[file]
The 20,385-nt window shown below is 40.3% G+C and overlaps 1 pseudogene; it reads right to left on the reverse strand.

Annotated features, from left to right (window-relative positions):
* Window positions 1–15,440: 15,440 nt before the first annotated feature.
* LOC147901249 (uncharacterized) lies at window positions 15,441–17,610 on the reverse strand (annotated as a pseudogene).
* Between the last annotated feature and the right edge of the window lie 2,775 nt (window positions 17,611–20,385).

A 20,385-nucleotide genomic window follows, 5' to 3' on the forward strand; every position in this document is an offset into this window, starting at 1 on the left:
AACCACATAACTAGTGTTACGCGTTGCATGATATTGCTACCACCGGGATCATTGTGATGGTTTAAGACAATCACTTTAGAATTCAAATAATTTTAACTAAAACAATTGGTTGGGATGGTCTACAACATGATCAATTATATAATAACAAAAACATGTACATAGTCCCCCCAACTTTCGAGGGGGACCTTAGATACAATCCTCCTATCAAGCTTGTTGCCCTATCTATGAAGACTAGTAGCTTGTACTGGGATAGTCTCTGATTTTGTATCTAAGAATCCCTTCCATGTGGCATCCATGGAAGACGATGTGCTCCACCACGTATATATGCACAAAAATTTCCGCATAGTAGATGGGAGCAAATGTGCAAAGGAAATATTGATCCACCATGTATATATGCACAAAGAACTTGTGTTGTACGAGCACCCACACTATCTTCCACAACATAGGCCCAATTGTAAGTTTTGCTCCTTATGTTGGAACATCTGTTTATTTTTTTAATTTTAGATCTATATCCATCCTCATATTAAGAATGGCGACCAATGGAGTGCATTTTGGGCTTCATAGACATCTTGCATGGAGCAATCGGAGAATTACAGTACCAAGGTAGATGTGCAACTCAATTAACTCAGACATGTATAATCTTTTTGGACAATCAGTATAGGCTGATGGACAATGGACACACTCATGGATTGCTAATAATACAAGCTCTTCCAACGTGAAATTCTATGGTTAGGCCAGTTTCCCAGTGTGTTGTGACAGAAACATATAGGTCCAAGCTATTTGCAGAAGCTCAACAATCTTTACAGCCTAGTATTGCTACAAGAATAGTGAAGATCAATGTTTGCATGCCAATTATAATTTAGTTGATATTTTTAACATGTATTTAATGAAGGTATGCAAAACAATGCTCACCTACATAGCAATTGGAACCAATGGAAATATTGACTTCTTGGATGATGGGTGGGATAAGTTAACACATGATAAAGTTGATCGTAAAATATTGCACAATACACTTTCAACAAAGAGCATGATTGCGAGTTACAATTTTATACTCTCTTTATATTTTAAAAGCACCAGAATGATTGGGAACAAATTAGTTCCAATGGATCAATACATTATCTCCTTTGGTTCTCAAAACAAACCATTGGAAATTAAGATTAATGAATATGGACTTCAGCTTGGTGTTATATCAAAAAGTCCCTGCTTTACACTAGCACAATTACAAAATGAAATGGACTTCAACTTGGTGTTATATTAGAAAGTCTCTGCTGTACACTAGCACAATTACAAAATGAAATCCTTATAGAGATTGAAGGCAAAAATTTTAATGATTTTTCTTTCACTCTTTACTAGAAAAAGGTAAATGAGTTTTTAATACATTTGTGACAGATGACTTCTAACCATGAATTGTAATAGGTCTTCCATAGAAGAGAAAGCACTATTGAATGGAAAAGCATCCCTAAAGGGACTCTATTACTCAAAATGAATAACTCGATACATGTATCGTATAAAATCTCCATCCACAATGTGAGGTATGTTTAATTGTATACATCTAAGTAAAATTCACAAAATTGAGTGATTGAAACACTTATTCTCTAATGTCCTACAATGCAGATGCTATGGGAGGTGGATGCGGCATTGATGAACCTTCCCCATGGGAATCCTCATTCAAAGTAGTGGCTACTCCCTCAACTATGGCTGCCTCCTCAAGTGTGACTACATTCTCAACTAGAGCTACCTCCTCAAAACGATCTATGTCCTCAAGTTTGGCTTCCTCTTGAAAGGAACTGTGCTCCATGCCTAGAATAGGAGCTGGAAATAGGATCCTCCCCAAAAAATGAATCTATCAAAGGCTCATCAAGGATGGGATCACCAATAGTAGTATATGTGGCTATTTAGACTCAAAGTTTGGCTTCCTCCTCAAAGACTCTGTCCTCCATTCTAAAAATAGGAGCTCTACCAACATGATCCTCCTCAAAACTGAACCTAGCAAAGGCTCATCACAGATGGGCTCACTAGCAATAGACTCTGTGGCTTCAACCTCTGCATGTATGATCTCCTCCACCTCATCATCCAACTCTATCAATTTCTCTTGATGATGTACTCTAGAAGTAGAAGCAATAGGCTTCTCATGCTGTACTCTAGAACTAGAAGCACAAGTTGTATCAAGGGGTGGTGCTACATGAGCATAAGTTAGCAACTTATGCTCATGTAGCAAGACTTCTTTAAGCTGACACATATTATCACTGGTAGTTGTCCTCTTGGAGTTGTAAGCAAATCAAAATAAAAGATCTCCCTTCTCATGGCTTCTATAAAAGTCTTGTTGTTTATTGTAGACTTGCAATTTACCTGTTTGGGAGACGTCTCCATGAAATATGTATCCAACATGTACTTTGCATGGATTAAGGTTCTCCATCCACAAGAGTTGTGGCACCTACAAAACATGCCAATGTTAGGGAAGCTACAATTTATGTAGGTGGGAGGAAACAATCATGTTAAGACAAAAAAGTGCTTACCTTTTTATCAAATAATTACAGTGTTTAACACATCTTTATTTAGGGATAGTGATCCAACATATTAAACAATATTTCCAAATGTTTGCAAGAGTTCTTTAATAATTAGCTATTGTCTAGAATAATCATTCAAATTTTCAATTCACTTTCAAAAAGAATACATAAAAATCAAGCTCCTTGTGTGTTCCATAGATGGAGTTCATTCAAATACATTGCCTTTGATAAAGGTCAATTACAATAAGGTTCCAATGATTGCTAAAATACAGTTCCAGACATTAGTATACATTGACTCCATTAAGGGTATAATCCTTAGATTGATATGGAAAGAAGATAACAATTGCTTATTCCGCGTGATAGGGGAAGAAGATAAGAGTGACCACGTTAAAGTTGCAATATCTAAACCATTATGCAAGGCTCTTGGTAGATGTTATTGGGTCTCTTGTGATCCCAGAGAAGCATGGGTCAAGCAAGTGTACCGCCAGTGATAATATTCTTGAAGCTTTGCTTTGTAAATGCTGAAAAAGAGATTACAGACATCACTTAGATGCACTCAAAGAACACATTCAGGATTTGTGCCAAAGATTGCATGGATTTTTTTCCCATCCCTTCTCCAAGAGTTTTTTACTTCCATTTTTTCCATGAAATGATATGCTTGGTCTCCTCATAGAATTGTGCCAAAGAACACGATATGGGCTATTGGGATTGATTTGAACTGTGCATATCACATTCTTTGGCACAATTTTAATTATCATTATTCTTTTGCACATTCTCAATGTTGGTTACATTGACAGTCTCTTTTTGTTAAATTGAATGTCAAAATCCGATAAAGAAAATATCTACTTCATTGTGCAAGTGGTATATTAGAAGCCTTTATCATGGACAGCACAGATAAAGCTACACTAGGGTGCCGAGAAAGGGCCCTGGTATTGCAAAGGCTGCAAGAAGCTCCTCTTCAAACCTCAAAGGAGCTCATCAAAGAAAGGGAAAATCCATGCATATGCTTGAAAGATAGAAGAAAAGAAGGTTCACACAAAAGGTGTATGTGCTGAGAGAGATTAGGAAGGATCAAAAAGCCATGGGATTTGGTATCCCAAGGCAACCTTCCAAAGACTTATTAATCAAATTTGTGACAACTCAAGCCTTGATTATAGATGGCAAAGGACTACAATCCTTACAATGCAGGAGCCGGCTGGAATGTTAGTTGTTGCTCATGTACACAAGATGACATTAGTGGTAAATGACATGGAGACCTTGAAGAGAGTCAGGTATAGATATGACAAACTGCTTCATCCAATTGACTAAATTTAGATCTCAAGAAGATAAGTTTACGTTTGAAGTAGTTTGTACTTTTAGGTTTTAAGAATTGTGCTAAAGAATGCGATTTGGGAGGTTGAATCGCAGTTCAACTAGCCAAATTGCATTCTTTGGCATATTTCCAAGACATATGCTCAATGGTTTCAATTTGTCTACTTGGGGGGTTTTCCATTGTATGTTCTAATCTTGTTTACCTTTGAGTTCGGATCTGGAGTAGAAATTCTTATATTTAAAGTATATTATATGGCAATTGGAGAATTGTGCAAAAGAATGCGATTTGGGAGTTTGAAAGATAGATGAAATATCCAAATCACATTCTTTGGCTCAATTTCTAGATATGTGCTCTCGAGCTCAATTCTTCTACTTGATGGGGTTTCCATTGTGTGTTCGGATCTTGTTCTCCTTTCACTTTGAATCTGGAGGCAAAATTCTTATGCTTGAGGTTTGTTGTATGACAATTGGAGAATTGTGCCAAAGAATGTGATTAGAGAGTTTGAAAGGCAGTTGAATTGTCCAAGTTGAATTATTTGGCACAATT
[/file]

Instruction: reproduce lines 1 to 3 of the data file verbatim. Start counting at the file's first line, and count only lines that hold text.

The 20,385-nt window shown below is 40.3% G+C and overlaps 1 pseudogene; it reads right to left on the reverse strand.

Annotated features, from left to right (window-relative positions):
* Window positions 1–15,440: 15,440 nt before the first annotated feature.